It is the formerly much-loved music show that the BBC now only dusts off for special occasions. But the Corporation has vowed to block an audacious bid by the media magnate Richard Desmond to relaunch Top of the Pops on Channel 5.
This year's BBC1 Christmas Day special is expected to be the last outing for the weekly chart show, which was shelved in 2006 after 42 years.
Mr Desmond, who bought Channel 5 for £103.5m in July, believes that a revived Top of the Pops could become a live, primetime, entertainment hit.
The publisher, whose Northern & Shell company owns the Daily Express and Star titles as well as OK!, is a big rock fan, a drummer, and a friend of The Who singer Roger Daltrey.
Mr Desmond, who also owns a number of lucrative satellite pornography channels, has vowed to invest £300m in Channel 5's programming, and promised big-name acquisitions. He is said to be willing to offer a "substantial sum" for the rights to Top of the Pops.
Sources declined to elaborate on why the BBC would refuse to sell Top of the Pops to Mr Desmond. However, BBC Worldwide, which owns the brand, said that it would not enter into negotiations with him. Paul Dempsey, who oversees BBC Worldwide's Audio & Music division and is the "guardian" of Top of the Pops, said: "I don't think we would lead that discussion, from a BBC perspective. It's a brand that is very precious to the BBC and they have got no intention of it being in anyone else's hands."
Top of the Pops' viewing figures fell from 15 million in its mid-1970s heyday to 1 million, and Mr Dempsey said that the download generation requires a different sort of show.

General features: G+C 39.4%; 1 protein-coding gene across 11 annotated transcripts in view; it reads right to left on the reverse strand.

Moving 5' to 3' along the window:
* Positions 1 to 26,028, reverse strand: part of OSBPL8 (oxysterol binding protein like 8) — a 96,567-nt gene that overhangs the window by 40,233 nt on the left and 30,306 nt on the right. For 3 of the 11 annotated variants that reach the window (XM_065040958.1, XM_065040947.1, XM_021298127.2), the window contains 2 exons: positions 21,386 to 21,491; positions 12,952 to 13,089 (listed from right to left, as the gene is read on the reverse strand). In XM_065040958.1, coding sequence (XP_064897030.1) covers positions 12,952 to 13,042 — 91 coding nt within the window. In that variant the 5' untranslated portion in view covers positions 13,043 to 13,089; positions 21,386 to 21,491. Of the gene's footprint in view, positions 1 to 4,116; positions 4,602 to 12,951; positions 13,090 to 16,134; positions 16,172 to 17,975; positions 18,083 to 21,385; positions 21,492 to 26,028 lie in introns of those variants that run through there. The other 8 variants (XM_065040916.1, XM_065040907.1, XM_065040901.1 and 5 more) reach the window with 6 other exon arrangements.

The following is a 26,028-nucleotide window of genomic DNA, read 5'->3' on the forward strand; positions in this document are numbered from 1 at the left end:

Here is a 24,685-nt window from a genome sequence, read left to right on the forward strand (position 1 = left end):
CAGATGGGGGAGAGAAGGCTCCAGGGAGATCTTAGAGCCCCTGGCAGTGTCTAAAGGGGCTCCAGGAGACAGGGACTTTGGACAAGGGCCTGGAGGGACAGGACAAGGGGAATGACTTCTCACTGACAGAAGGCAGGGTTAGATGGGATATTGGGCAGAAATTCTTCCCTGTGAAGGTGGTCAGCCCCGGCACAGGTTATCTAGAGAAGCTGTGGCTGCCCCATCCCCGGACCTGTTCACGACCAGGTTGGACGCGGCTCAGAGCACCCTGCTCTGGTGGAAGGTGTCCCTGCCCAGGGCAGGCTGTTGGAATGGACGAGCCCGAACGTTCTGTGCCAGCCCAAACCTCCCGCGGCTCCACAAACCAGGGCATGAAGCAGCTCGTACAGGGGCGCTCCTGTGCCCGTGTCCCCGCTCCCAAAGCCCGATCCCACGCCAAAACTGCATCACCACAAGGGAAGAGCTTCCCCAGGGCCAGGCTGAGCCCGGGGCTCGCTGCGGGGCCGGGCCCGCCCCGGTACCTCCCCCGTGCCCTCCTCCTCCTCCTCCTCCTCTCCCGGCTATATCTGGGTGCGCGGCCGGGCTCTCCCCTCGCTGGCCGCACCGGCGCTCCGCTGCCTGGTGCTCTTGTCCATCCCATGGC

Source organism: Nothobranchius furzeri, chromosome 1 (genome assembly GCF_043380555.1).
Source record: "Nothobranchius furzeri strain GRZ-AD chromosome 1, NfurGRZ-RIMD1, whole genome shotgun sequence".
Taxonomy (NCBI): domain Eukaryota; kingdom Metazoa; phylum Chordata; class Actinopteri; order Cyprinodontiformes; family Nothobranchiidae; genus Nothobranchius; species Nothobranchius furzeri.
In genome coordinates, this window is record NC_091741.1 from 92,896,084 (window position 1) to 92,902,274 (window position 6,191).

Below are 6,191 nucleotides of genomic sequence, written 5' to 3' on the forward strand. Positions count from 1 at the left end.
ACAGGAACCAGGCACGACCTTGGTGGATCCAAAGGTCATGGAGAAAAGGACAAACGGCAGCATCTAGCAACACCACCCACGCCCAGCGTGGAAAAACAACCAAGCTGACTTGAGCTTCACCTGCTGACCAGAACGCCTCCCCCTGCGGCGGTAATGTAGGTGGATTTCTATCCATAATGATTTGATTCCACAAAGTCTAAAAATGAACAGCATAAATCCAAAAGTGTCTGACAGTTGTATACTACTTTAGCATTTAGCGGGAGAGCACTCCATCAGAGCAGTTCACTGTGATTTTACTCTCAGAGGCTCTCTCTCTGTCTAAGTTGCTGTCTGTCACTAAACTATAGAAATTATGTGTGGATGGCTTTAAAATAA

Access unlimited streaming of movies and TV shows with Amazon Prime VideoSign up now for a 30-day free trialSign up
"Audiences had fallen to quite low levels. The younger generation expects music in a different way," he said. "It's difficult because from the outside it does look like there's an obvious opportunity. But there are reasons why it's no longer on our screens."
The BBC is under pressure to "use or lose" the show. The annual New Year's Eve special has been scrapped this year and BBC insiders want to replace the Christmas Day show with a new music show. But the Top of the Pops Christmas Day special, featuring Coldplay, was seen by 4 million viewers, showing continuing affection.
The BBC has asked record companies to help it create a new regular show, described as a "Top Gear for music". The show would feature video exclusives and artist interviews and could run on BBC Three, the youth channel.
Mr Dempsey described Top of the Pops as "resting... It's certainly a brand that has a lot of consumer affection and I think at the right time we'd be hopeful of finding some opportunity for that brand. It's about timing".
The greatest effect of Mr Desmond's arrival at Channel 5 so far has been major cost-cutting, resulting in a raft of executives leaving. Now that the broadcaster has returned to operating at a profit, its owner says he is ready to "go toe-to-toe with the biggest players in the TV world". Mr Desmond has also set his sights on Coronation Street as a possible target. But negotiations to relaunch Big Brother on Channel 5 stalled when agreement could not be reached with producers Endemol.
If Desmond cannot buy the Top of the Pops brand he will acquire classic episodes from its archive. Channel 5 screened the 1985 Christmas Top of the Pops, starring Slade, on Boxing Day.
Simon Cowell has announced that he is also working on a new, Saturday night music show for ITV, putting greater pressure on the BBC to come up with a new format.
Join our new commenting forum
Join thought-provoking conversations, follow other Independent readers and see their replies